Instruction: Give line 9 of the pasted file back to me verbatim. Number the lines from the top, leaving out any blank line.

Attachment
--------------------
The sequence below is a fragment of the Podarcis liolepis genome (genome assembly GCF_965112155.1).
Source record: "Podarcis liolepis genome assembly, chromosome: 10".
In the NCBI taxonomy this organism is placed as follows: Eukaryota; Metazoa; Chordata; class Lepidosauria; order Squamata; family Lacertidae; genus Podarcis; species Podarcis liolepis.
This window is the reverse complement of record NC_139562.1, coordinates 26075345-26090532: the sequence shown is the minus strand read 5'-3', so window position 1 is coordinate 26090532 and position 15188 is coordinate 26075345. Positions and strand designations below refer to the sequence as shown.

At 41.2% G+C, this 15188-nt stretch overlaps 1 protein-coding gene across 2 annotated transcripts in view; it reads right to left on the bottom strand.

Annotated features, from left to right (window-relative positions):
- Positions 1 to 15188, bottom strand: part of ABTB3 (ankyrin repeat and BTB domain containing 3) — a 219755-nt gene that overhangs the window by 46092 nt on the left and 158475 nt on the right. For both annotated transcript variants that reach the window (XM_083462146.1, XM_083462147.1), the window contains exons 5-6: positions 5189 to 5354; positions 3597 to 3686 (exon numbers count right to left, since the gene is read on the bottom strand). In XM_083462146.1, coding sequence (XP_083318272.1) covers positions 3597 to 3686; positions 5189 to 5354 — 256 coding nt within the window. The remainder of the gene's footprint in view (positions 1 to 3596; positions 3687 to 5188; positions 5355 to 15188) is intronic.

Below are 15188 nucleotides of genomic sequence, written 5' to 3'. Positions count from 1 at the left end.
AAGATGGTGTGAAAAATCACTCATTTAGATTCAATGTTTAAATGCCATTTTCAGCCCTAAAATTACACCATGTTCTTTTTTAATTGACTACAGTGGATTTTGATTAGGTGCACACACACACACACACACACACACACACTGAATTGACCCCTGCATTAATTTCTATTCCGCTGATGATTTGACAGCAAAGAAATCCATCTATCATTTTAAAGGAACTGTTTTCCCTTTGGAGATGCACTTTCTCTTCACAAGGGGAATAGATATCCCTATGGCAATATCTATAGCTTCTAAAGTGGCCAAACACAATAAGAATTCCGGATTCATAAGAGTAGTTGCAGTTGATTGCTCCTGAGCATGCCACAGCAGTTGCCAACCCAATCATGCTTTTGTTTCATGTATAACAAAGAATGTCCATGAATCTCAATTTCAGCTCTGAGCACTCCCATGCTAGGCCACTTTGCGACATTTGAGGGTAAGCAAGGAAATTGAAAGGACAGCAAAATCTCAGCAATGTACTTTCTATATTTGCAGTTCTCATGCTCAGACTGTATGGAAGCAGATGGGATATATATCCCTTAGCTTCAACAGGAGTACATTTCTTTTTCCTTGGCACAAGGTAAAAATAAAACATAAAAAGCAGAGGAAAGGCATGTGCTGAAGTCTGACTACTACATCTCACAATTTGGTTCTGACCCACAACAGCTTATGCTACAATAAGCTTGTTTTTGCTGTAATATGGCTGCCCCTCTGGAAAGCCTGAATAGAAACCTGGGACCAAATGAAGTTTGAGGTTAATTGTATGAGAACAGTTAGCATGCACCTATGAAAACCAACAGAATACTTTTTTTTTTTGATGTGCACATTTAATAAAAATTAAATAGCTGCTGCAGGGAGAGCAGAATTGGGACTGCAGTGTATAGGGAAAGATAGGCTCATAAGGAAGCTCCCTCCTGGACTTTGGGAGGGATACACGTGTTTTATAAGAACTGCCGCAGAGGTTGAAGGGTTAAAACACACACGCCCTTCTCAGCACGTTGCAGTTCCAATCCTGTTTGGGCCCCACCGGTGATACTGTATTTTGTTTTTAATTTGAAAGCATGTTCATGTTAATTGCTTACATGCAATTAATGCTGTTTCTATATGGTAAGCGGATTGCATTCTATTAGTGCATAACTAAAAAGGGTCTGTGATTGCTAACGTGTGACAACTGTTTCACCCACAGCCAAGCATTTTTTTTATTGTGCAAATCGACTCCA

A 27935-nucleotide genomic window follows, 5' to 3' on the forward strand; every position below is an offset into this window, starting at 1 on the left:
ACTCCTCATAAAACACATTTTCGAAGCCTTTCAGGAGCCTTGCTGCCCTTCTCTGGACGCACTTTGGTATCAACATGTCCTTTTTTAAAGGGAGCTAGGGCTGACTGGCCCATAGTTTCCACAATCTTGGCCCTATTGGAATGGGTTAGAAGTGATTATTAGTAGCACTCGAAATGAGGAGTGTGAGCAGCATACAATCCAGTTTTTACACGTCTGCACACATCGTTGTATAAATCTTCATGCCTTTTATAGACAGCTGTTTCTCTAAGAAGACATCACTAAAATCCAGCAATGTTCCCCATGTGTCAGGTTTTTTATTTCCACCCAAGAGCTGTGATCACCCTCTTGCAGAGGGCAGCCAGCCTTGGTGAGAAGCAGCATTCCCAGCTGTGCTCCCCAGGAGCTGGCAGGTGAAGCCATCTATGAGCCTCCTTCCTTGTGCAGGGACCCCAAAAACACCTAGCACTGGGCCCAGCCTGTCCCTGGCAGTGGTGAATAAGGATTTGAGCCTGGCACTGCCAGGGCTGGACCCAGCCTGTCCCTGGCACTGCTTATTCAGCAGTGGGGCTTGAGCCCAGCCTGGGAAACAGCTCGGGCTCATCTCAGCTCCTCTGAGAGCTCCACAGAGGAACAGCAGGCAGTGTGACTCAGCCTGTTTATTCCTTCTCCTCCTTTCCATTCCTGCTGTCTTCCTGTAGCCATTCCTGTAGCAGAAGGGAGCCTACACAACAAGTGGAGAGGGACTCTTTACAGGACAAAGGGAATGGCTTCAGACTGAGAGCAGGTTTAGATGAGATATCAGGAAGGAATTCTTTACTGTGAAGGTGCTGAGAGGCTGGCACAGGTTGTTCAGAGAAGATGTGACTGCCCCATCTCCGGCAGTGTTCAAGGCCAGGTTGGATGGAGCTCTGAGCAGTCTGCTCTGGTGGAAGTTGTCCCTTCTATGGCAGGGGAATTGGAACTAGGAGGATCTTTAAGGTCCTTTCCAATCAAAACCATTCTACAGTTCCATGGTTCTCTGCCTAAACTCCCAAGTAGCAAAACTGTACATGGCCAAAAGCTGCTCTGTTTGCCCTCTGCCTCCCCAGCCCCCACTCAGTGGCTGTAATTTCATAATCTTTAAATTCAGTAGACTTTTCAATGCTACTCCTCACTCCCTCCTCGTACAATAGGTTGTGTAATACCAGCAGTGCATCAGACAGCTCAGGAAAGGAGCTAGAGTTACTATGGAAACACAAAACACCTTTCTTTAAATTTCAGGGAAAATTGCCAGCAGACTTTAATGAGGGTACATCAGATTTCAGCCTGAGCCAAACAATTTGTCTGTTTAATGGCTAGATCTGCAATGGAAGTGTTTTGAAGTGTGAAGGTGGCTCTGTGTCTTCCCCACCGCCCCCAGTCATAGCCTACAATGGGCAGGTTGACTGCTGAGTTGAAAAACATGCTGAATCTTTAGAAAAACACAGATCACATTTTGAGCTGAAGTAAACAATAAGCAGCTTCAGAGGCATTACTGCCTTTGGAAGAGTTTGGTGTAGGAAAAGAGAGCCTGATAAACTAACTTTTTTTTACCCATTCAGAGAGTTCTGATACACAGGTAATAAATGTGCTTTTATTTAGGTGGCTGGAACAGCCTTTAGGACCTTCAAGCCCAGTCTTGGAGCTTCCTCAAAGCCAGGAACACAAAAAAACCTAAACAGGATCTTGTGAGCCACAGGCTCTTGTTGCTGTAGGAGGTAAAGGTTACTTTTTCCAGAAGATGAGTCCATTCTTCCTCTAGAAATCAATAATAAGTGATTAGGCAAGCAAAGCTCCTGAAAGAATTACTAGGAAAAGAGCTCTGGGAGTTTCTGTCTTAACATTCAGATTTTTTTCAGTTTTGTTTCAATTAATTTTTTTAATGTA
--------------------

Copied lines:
AAGATGGTGTGAAAAATCACTCATTTAGATTCAATGTTTAAATGCCATTTTCAGCCCTAAAATTACACCATGTTCTTTTTTAATTGACTACAGTGGATTTTGATTAGGTGCACACACACACACACACACACACACACACTGAATTGACCCCTGCATTAATTTCTATTCCGCTGATGATTTGACAGCAAAGAAATCCATCTATCATTTTAAAGGAACTGTTTTCCCTTTGGAGATGCACTTTCTCTTCACAAGGGGAATAGATATCCCTATGGCAATATCTATAGCTTCTAAAGTGGCCAAACACAATAAGAATTCCGGATTCATAAGAGTAGTTGCAGTTGATTGCTCCTGAGCATGCCACAGCAGTTGCCAACCCAATCATGCTTTTGTTTCATGTATAACAAAGAATGTCCATGAATCTCAATTTCAGCTCTGAGCACTCCCATGCTAGGCCACTTTGCGACATTTGAGGGTAAGCAAGGAAATTGAAAGGACAGCAAAATCTCAGCAATGTACTTTCTATATTTGCAGTTCTCATGCTCAGACTGTATGGAAGCAGATGGGATATATATCCCTTAGCTTCAACAGGAGTACATTTCTTTTTCCTTGGCACAAGGTAAAAATAAAACATAAAAAGCAGAGGAAAGGCATGTGCTGAAGTCTGACTACTACATCTCACAATTTGGTTCTGACCCACAACAGCTTATGCTACAATAAGCTTGTTTTTGCTGTAATATGGCTGCCCCTCTGGAAAGCCTGAATAGAAACCTGGGACCAAATGAAGTTTGAGGTTAATTGTATGAGAACAGTTAGCATGCACCTATGAAAACCAACAGAATACTTTTTTTTTTTGATGTGCACATTTAATAAAAATTAAATAGCTGCTGCAGGGAGAGCAGAATTGGGACTGCAGTGTATAGGGAAAGATAGGCTCATAAGGAAGCTCCCTCCTGGACTTTGGGAGGGATACACGTGTTTTATAAGAACTGCCGCAGAGGTTGAAGGGTTAAAACACACACGCCCTTCTCAGCACGTTGCAGTTCCAATCCTGTTTGGGCCCCACCGGTGATACTGTATTTTGTTTTTAATTTGAAAGCATGTTCATGTTAATTGCTTACATGCAATTAATGCTGTTTCTATATGGTAAGCGGATTGCATTCTATTAGTGCATAACTAAAAAGGGTCTGTGATTGCTAACGTGTGACAACTGTTTCACCCACAGCCAAGCATTTTTTTTATTGTGCAAATCGACTCCA